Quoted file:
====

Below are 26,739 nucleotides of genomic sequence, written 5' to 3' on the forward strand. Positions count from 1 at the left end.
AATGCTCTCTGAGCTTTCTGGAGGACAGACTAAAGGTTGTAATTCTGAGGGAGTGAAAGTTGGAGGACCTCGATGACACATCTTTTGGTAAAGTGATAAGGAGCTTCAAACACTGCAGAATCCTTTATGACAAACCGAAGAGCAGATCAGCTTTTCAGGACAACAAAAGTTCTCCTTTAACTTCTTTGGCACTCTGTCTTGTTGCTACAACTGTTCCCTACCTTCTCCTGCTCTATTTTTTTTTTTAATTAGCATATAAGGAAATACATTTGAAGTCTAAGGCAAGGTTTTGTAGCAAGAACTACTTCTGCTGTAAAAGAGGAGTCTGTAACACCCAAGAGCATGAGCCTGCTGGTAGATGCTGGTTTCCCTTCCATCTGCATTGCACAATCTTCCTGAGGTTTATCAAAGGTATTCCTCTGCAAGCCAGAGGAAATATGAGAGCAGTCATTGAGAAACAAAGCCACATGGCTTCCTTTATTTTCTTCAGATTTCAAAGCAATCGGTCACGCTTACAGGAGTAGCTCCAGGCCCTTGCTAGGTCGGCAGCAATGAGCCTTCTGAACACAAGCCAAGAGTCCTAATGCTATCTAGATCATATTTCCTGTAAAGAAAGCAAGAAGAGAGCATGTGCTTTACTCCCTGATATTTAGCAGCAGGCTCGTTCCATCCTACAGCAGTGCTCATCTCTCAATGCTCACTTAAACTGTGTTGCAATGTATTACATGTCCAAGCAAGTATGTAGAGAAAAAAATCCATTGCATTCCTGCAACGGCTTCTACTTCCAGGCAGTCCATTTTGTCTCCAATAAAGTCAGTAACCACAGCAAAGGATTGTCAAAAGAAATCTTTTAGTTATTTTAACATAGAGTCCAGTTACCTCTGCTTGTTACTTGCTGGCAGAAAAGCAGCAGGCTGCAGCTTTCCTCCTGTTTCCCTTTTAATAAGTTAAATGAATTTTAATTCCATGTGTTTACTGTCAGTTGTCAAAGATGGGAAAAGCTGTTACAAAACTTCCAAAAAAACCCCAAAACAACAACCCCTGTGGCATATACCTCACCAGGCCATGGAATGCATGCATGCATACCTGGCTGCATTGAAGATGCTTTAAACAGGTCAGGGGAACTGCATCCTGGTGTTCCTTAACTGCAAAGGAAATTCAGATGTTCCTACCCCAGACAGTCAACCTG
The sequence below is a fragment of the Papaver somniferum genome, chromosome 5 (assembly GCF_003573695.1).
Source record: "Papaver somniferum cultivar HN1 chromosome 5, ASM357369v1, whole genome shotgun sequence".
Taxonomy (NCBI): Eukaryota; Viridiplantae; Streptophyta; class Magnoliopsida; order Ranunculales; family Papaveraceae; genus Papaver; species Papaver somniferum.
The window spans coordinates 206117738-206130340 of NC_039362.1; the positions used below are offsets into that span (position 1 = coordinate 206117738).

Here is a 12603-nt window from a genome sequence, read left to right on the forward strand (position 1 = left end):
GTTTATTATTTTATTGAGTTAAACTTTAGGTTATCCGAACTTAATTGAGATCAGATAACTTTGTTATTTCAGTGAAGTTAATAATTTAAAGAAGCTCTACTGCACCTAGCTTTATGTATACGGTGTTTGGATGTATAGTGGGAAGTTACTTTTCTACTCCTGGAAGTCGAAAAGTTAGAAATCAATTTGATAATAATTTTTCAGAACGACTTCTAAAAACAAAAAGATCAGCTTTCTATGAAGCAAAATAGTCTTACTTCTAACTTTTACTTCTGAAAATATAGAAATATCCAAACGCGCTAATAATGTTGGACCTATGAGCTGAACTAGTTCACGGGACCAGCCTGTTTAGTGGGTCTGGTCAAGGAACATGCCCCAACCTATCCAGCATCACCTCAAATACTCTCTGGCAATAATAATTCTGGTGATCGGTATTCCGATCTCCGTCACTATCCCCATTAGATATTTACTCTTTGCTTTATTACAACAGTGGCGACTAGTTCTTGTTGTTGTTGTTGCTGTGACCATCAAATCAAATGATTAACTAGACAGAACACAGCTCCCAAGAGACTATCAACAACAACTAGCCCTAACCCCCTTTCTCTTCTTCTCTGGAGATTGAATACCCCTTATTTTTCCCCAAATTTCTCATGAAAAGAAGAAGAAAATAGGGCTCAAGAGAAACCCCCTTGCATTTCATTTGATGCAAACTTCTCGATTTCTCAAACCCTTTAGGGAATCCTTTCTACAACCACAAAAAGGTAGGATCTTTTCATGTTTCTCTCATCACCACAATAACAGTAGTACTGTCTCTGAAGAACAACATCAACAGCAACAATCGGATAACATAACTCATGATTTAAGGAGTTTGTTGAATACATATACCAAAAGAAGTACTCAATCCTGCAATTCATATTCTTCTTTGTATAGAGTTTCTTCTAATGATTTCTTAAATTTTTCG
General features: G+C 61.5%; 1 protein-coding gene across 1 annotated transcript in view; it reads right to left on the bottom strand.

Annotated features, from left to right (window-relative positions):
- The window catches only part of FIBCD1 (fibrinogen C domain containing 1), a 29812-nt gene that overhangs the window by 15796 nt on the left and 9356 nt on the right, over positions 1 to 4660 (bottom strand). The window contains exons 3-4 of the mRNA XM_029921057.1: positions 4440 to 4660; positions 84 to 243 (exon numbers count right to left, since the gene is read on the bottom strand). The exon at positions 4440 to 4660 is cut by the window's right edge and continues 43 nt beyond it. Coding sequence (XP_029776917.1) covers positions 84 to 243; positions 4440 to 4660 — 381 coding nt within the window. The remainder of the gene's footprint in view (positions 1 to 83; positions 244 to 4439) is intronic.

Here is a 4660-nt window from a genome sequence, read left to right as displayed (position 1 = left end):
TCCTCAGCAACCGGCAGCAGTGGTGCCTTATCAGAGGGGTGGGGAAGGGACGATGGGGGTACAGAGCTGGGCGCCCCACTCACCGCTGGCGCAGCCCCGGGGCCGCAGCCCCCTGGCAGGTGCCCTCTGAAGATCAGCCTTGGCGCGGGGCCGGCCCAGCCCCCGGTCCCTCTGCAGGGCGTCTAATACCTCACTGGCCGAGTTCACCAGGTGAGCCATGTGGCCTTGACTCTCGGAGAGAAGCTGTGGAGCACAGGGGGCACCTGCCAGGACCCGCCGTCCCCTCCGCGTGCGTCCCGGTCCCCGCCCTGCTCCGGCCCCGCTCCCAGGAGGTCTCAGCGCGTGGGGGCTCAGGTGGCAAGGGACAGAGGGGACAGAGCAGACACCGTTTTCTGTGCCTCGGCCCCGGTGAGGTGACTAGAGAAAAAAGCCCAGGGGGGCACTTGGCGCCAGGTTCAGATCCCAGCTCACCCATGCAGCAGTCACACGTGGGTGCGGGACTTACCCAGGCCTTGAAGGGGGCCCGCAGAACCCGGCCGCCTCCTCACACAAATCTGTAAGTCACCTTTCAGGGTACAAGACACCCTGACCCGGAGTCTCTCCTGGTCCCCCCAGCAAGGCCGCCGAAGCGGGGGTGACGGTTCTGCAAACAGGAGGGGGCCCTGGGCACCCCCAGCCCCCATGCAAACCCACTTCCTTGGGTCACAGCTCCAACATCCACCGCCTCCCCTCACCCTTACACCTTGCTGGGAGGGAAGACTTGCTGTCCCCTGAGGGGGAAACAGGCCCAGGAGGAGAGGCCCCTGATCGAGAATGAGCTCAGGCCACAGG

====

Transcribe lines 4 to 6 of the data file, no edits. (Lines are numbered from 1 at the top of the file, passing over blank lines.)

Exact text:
Source record: "Papaver somniferum cultivar HN1 chromosome 5, ASM357369v1, whole genome shotgun sequence".
Taxonomy (NCBI): Eukaryota; Viridiplantae; Streptophyta; class Magnoliopsida; order Ranunculales; family Papaveraceae; genus Papaver; species Papaver somniferum.
The window spans coordinates 206117738-206130340 of NC_039362.1; the positions used below are offsets into that span (position 1 = coordinate 206117738).